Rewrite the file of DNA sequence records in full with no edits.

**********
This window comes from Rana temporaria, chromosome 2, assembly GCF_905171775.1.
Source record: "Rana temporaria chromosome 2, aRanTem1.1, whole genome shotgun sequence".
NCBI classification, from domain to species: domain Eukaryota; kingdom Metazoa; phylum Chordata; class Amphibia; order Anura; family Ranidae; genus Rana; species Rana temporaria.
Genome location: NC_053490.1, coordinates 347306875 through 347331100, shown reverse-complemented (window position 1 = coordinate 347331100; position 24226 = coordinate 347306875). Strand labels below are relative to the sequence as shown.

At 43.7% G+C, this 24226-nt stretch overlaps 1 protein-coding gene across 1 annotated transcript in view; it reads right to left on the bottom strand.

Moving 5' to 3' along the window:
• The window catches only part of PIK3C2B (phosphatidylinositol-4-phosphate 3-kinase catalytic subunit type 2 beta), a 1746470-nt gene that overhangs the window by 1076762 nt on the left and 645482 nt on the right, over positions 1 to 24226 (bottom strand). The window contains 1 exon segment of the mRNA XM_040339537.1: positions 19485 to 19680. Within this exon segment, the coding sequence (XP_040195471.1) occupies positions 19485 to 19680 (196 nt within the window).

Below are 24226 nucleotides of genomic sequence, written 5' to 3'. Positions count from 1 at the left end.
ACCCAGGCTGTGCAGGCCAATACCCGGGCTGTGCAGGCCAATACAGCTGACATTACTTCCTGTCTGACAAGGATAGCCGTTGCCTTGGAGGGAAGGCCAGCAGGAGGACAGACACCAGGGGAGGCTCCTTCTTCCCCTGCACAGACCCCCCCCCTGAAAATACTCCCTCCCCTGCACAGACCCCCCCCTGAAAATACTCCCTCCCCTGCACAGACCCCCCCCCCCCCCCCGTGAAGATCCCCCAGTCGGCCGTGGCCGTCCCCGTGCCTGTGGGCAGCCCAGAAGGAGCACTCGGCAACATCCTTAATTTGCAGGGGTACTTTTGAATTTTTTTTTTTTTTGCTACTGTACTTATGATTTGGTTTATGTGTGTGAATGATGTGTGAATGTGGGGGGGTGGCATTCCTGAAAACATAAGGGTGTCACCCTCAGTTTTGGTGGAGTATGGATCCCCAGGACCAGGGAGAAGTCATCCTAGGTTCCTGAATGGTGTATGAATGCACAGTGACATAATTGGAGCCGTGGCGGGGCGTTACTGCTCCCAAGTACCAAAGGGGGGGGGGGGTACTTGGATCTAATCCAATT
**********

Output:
This window comes from Rana temporaria, chromosome 2, assembly GCF_905171775.1.
Source record: "Rana temporaria chromosome 2, aRanTem1.1, whole genome shotgun sequence".
NCBI classification, from domain to species: domain Eukaryota; kingdom Metazoa; phylum Chordata; class Amphibia; order Anura; family Ranidae; genus Rana; species Rana temporaria.
Genome location: NC_053490.1, coordinates 347306875 through 347331100, shown reverse-complemented (window position 1 = coordinate 347331100; position 24226 = coordinate 347306875). Strand labels below are relative to the sequence as shown.

At 43.7% G+C, this 24226-nt stretch overlaps 1 protein-coding gene across 1 annotated transcript in view; it reads right to left on the bottom strand.

Moving 5' to 3' along the window:
• The window catches only part of PIK3C2B (phosphatidylinositol-4-phosphate 3-kinase catalytic subunit type 2 beta), a 1746470-nt gene that overhangs the window by 1076762 nt on the left and 645482 nt on the right, over positions 1 to 24226 (bottom strand). The window contains 1 exon segment of the mRNA XM_040339537.1: positions 19485 to 19680. Within this exon segment, the coding sequence (XP_040195471.1) occupies positions 19485 to 19680 (196 nt within the window).

Below are 24226 nucleotides of genomic sequence, written 5' to 3'. Positions count from 1 at the left end.
ACCCAGGCTGTGCAGGCCAATACCCGGGCTGTGCAGGCCAATACAGCTGACATTACTTCCTGTCTGACAAGGATAGCCGTTGCCTTGGAGGGAAGGCCAGCAGGAGGACAGACACCAGGGGAGGCTCCTTCTTCCCCTGCACAGACCCCCCCCCTGAAAATACTCCCTCCCCTGCACAGACCCCCCCCTGAAAATACTCCCTCCCCTGCACAGACCCCCCCCCCCCCCCCGTGAAGATCCCCCAGTCGGCCGTGGCCGTCCCCGTGCCTGTGGGCAGCCCAGAAGGAGCACTCGGCAACATCCTTAATTTGCAGGGGTACTTTTGAATTTTTTTTTTTTTTGCTACTGTACTTATGATTTGGTTTATGTGTGTGAATGATGTGTGAATGTGGGGGGGTGGCATTCCTGAAAACATAAGGGTGTCACCCTCAGTTTTGGTGGAGTATGGATCCCCAGGACCAGGGAGAAGTCATCCTAGGTTCCTGAATGGTGTATGAATGCACAGTGACATAATTGGAGCCGTGGCGGGGCGTTACTGCTCCCAAGTACCAAAGGGGGGGGGGGGTACTTGGATCTAATCCAATT